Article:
1. AB-1482 – Rent Cap and Just Cause Evictions
This law mainly just applies to multi-family homes (2 units or more) or single-family homes and condos where the owner is a corporation, REIT or LLC with one member being a corporation.
Under AB 1482, landlords can only raise the rent 5% plus CPI (with a max of 10%) every 12 months. They also must have a just cause reason to ask a tenant to vacate.
This is the most in depth and complicated law passed affecting landlords in 2020. We wrote a very detailed article on it which you can find here.
2. SB-329 – Accepting Section 8 Vouchers is Mandatory
Section 8 is a government assisted housing program that helps low income individuals and families afford homes by providing them with a monthly housing voucher to be used towards rent.
With the passing of SB-329, Section 8 vouchers have been reclassified as source of income and refusing to accept them is now considered discrimination.
This means no more “No Section 8” on your advertisements or refusing to rent to someone just because they have a Section 8 voucher. You now must consider their voucher as income to be used towards rent.
3. AB-74 – Budget Act of 2019
This act allocates $20 million to be used for legal service projects and support centers that provide eviction defense or other landlord-tenant disputes for tenants.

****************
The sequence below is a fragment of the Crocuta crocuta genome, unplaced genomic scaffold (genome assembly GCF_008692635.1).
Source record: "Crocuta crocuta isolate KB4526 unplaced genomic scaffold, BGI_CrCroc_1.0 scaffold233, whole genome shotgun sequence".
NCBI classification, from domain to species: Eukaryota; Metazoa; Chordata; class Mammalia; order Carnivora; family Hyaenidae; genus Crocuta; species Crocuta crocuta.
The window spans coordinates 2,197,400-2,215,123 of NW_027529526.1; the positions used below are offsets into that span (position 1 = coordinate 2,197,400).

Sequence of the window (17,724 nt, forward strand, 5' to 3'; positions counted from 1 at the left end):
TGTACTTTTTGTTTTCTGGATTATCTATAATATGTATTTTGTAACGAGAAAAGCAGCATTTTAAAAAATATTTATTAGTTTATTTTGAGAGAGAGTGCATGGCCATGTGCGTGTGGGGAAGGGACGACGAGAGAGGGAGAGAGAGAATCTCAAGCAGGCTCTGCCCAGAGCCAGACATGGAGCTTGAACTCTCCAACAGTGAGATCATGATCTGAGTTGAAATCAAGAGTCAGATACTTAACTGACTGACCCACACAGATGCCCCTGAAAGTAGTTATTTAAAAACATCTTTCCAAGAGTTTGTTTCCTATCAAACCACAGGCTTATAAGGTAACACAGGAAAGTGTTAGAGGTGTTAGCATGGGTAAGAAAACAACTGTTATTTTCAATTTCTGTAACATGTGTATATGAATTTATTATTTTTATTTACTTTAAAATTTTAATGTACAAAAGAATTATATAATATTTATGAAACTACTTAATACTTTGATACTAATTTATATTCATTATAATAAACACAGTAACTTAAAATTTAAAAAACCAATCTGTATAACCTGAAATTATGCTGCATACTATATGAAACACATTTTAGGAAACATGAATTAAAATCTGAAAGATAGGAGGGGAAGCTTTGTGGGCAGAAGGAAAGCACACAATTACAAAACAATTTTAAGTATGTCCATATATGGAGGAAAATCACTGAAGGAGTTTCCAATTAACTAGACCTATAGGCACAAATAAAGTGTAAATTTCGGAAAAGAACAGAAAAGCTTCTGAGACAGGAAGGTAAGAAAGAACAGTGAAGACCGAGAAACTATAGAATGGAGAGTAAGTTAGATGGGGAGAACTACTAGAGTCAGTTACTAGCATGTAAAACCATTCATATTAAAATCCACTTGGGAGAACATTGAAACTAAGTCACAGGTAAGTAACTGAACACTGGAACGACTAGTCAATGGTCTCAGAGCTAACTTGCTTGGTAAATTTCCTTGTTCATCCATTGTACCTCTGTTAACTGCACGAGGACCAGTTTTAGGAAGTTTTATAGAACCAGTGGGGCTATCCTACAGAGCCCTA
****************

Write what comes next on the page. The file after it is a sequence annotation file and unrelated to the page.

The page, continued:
4. AB-1110 – 10% Rent Increase Requires 90 Day Notice
Up until January 1, 2020, landlords were required to give tenants a 60 day notice if raising the rent more than 10% in a 12 month period.
Now, landlords must give tenants a 90 day written notice instead. This of course assumes the property is exempt from rent caps under AB-1482.
5. SB-222 – Discrimination, Veteran or Military Status
This bill is similar to SB-329 in that it requires landlords to accept VASH (Veterans Affairs Supportive Housing) vouchers as a source of income.
The law also makes it illegal under the FEHA to refuse to rent to someone on the basis of their veteran or military status.
6. SB-644 – Reduced Security Deposit for Military
Under current California law, a landlord can charge a security deposit of two times the rent for an unfurnished property and three times the rent for a furnished property.
SB-644 makes it so that a landlord can only charge an active duty service member one times the rent for an unfurnished property and two times the rent for a furnished property.
7. SB-1188 – Adding Homelessness Risk to Rental Agreement
This law makes it so that a tenant can add a person who is at risk of homelessness to the lease, regardless of the terms with written permission from the landlord.
8. AB-827 – Recycling Bins
This law applies to multi-family dwellings of 5 units or more, as well as businesses, to provide a separate recycling bin.
The recycling bin must be adjacent to the container meant for trash. By July 1, 2020, landlords must also develop signage that clearly marks the bins as recycling.
9. SB-652 – Religious Items on Doors
This law prohibits landlords or HOAs from enforcing any rule or lease provision that does not allow for the display of religious items on an entry door of door frame.
10. SB-234 – Family Daycare Homes
Large family daycare homes up to 14 children must be classified as residential for the purpose of local laws.
This law also clarifies that apartments can be used as daycares. Landlords cannot refuse to rent to a tenant on the basis that they want to run a daycare in the home, as long as it is compliant with all laws and ordinances.
Courtesy of Mesa Properties, Sam Shwetz